As cells exit from mitosis, Cdc2 kinase is inactivated because of degradation of mitotic cyclins. Dephosphorylation of APC may cause dissociation of the CDC20–APC complex, and free CDC20 is slowly degraded. A low level of CDH1 is associated with APC in G1 cells, and CDH1 is likely to be responsible for activation of APC in G1 (Fig. (Fig.8).8). As cells enter S-phase, CDH1 dissociates from APC. Some event at the G1/S transition, such as the activation of S-phase kinases, might regulate dissociation of hCDH1 from APC and suppress APC activity in S-phase cells (Amon et al. 1994; Amon 1997; Sigrist and Lehner 1997).

Spindle assembly checkpoint, MAD2, and APC

At the molecular level, little is known about the mechanism of MAD2-mediated inhibition. CDC20 has been shown to be a substrate-specific activator of APC and therefore, might be involved in substrate binding (Visintin et al. 1997). Thus, it is possible that association of MAD2 with CDC20 blocks substrate binding. Another possibility is that MAD2 binding may induce a conformation change in CDC20 so that it is no longer active. Alternatively, as a CDC20-associated kinase activity has been reported (Weinstein et al. 1994), phosphorylation or dephosphorylation of CDC20 might play a role in CDC20 activity and in checkpoint control. Indeed, it has been reported that in S. cerevisiae a regulatory subunit of protein phosphatase 2A, Cdc55p, is required for the spindle assembly checkpoint, and that the loss-of-function mutation in CDC55 suppresses the temperature sensitivity of cdc20-1 (Wang and Burke 1997).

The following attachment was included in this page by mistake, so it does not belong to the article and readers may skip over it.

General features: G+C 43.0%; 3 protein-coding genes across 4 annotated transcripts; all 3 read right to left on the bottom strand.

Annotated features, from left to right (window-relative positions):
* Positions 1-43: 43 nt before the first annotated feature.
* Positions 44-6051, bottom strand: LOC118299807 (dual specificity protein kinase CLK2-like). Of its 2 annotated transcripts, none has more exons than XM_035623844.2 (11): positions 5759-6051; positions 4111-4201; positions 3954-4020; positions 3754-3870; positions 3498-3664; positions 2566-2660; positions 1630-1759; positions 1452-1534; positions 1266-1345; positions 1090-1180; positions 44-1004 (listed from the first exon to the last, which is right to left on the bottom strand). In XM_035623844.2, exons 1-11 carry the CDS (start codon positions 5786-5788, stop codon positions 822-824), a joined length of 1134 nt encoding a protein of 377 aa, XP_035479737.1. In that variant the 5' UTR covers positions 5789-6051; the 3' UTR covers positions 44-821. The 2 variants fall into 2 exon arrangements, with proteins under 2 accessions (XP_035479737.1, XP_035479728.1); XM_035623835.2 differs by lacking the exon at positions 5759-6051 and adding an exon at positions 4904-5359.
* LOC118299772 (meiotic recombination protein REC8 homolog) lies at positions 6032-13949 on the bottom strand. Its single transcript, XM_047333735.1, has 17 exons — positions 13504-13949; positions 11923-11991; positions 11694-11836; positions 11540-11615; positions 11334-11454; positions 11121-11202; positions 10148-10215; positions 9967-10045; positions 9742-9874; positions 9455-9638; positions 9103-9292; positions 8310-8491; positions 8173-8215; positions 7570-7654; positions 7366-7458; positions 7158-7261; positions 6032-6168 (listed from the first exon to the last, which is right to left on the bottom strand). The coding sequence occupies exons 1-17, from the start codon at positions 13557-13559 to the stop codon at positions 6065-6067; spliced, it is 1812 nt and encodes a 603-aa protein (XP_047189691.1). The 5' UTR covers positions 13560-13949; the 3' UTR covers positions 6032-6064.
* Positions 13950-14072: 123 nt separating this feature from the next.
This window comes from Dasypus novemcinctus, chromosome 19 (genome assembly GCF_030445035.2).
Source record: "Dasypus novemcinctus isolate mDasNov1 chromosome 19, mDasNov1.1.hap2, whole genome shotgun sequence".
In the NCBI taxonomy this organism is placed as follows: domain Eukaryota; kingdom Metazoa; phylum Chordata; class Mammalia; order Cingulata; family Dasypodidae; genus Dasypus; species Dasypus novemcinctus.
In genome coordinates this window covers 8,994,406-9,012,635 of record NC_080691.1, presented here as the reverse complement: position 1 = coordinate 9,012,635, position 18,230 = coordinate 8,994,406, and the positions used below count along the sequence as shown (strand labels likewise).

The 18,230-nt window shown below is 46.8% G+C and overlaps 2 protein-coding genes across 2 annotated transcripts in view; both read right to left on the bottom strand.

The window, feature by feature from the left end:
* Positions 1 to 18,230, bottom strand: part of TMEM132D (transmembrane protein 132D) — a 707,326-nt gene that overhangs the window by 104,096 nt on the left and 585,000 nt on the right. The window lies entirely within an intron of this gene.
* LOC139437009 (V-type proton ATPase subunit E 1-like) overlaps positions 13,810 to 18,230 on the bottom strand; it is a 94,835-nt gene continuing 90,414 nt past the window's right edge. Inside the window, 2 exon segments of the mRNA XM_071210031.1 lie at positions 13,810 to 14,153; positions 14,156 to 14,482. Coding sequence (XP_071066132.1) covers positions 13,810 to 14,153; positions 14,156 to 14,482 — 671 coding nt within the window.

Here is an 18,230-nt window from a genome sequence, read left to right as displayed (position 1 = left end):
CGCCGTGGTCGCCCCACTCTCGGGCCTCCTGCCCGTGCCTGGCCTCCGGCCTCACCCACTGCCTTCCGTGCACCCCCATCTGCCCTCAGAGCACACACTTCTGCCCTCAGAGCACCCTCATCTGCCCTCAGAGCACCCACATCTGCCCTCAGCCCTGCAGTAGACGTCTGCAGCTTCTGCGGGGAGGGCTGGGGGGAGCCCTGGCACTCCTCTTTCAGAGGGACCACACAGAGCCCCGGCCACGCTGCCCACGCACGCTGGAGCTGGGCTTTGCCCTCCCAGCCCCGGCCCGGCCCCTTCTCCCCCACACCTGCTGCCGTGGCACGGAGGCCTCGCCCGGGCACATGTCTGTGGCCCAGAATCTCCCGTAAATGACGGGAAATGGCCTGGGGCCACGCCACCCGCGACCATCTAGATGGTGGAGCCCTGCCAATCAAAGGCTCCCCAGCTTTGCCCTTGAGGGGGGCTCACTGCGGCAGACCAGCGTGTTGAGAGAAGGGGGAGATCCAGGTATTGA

How does MAD2 respond to the checkpoint signal? In vitro, MAD2 protein exists in two forms: a tetramer and a monomer. By limited analytical criteria (1D-NMR, circular dichroism, and protease sensitivity), both forms seem to be folded and have similar amounts of α-helical contents. These two forms only interconvert under denaturing conditions, suggesting that a substantial energy barrier exists between two conformers. Biochemical analysis of APC activity and experiments with Xenopus embryos and extracts indicate that only the oligomeric form of MAD2 is responsible for transducing an inhibitory signal to APC (Figs. (Figs.335). Although we do not have in vivo evidence for oligomerization of MAD2 upon activation of checkpoint, it is conceivable that either the oligomerization of MAD2 or a conformation associated with the MAD2 tetrameric state may transduce the checkpoint signal. Consistent with this model, we observed an increase in the level of MAD2 protein in high molecular weight complexes in nocodazole-arrested HeLa cell lysates by gel filtration, as compared to lysates from asynchronous cells. However, the majority of MAD2 protein seems to exist as a monomer, even in nocodazole-arrested HeLa cells (data not shown). In S. cerevisiae, Mad1p forms a complex with Mad2p and is hyperphosphorylated upon activation of the checkpoint (Hardwick and Murray 1995). It is possible that Mad1p may transduce the checkpoint signal through inducing a change in Mad2p structure; the tetrameric state of MAD2 in vitro could mimic certain aspects of the checkpoint-induced MAD2 conformation. Recently, it has been reported that human homolog of yeast Mad1p can self-associate (Jin et al. 1998). Thus, we speculate that binding of MAD2 to MAD1 may induce oligomerization of MAD2.